Text-based communication is also powerful for answering general questions that may arise, enabling the guest to obtain information in the manner to which they are most accustomed in daily life. Answers to questions such as, "At what time is checkout?" "When does the pool area close?" "Is the on-site spa offering any specials?" among many others, are just a few taps away. Regardless of the guest's location and even whether or not they are currently at the property, they can get answers to questions that ultimately improve their experience at the property and for their vacation. A guest can be out at dinner and book a massage, breakfast tomorrow, and extend their checkout without saying a single word or setting foot on the property. 

Hotel concierges have performed an invaluable function and the ability to access their knowledge and helpfulness via chat or text only enhances their function and overall benefit. Restaurant and activity recommendations, transportation and travel suggestions, facilitating bookings and confirmations, all become that much easier and, in turn, that much more valuable. The lack of face-to-face interaction also enables guests to conduct their own research and help concierges help them by making suggestions to better pinpoint the types of things in which they are most interested. 

In addition to convenience, the other big benefit to mobile text and live chat communication is speed. Because the guest has a direct line to the property, they don't need to wait until they're in the room, or get stuck on hold in order to ask questions and have answered in a timely fashion. It also helps save the staff time as most conversations become more streamlined and efficient. While arguments can be made that streamlining conversations can reduce the potential for personal connections, it's clear that customers value convenience and speed over interpersonal connection in these specific cases.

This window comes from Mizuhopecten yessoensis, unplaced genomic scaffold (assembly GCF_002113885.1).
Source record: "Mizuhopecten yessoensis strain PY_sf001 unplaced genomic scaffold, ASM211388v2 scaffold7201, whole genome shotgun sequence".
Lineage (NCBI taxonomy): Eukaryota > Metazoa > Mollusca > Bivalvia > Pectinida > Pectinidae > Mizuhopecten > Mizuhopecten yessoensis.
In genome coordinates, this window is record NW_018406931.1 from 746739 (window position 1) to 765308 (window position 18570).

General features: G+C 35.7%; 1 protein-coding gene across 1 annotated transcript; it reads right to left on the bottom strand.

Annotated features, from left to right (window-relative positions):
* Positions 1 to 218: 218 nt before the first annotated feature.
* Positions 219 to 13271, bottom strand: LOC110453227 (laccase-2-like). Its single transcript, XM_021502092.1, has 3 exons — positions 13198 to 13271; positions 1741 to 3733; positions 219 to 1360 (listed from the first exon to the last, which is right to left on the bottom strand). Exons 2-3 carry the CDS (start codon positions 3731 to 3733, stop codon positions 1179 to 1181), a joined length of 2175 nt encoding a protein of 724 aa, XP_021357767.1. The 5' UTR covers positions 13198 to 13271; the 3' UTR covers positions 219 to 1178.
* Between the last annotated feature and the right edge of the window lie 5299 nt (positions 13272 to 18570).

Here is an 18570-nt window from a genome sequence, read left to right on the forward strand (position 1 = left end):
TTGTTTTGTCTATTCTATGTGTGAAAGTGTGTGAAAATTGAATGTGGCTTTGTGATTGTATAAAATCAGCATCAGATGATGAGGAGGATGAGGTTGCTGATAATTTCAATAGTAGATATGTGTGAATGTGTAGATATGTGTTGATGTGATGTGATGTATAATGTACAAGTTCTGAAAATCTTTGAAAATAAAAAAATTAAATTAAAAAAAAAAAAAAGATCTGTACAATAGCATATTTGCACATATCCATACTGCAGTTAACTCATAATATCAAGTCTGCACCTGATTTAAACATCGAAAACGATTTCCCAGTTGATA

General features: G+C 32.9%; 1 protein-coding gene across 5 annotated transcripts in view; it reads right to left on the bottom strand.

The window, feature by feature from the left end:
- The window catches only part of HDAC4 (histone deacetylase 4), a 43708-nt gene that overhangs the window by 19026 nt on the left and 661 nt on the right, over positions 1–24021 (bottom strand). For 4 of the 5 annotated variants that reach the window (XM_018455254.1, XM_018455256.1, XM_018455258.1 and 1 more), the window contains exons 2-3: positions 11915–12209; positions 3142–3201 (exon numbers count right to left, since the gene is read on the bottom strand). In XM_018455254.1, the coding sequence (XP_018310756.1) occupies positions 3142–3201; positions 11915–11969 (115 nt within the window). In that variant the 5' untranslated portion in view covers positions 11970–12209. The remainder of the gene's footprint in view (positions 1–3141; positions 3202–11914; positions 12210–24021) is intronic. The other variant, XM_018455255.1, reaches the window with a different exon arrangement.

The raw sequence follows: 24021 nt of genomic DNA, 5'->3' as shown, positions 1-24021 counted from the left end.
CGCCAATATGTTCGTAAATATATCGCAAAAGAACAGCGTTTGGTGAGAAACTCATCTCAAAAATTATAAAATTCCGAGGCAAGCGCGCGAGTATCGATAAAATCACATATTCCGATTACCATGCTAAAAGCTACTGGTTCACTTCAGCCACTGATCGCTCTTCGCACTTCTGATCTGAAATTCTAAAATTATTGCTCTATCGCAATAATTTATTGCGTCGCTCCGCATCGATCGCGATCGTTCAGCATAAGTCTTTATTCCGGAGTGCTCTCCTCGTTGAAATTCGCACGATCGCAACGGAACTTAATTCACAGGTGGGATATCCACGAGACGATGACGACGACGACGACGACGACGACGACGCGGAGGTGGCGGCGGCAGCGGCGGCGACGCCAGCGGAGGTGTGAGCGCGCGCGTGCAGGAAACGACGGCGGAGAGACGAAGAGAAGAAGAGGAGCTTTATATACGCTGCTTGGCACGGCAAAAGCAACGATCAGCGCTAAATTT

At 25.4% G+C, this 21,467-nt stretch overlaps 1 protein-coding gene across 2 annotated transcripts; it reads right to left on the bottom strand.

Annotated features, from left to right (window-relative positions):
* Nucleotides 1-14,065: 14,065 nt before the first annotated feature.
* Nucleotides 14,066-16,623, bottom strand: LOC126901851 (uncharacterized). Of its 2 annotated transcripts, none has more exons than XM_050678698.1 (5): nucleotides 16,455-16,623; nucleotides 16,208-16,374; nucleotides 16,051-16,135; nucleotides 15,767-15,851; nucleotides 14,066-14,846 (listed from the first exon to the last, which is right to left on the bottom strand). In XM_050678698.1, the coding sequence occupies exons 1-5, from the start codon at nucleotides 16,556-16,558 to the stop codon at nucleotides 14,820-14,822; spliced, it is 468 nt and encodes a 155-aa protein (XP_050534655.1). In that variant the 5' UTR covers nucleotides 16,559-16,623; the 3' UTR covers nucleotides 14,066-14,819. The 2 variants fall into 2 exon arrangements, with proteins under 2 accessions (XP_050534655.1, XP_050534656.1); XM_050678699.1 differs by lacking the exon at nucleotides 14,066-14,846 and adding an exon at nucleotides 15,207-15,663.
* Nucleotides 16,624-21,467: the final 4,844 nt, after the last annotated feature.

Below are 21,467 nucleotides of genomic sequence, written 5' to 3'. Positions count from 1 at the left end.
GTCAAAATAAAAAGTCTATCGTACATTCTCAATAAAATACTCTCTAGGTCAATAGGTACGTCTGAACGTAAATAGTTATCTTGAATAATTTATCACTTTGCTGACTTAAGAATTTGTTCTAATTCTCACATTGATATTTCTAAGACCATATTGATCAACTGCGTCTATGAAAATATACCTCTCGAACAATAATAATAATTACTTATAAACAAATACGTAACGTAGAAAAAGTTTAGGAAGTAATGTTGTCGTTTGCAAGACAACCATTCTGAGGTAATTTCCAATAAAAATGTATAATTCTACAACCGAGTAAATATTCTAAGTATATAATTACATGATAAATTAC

But the move to mobile doesn't just benefit guests. It also undoubtedly benefits the property in many different areas. For starters, alerts and notifications can be more easily, quickly, and seamlessly delivered to a single guest, groups, or all guests. It allows the hotel to better keep track of staff and staff and guest interactions. It also has an added benefit for the hotel in providing transparency and accountability in those communications. This creates phenomenal benefits for staff training, management, and leadership - allowing management, to view, assess, and help direct conversations and interactions. 

This provides phenomenal benefits for training, allowing managers to highlight conversations that could use work or conversations where the staff member truly excelled that can serve as an example for others on the team. They can continually analyze and learn from these concrete examples, diving into the nuances of precise language and wording used in the specific interactions. This is something that is simply not possible with verbal requests where the communication is subject to guest and staff member memories. This allows the team to continually learn and improve communications and judgment across common and rare guest interactions alike. 

Text, live chat, and notifications are also not the only form of communication smart phones facilitate. In the social media era, properties can also engage their guests via social media, engaging with guest content and even highlighting content that presents the property in a particularly good light. While different from the other areas we've highlighted so far, social media is yet another from of mobile-facilitated community that can enhance the guest experience and deepen relationships between properties and guests. 

Beyond communication, hotels with the resources to create their own applications, or at a minimum, leverage the technologies and services created by other companies, can offer a new suite of services that provide additional value to hotel guests. These include things like mobile check-in/check-out, daily weather and activity updates, daily on and off property activity and event schedules, etc. Things that may have been physical and easy to lose track of previously, can now be accessed anytime and anywhere, allowing guests to take advantage of all the property has to offer, easier than ever before. They can also help guests to keep track of loyalty points, preferred status incentives and benefits, and their ability to earn free nights (if applicable) in real-time.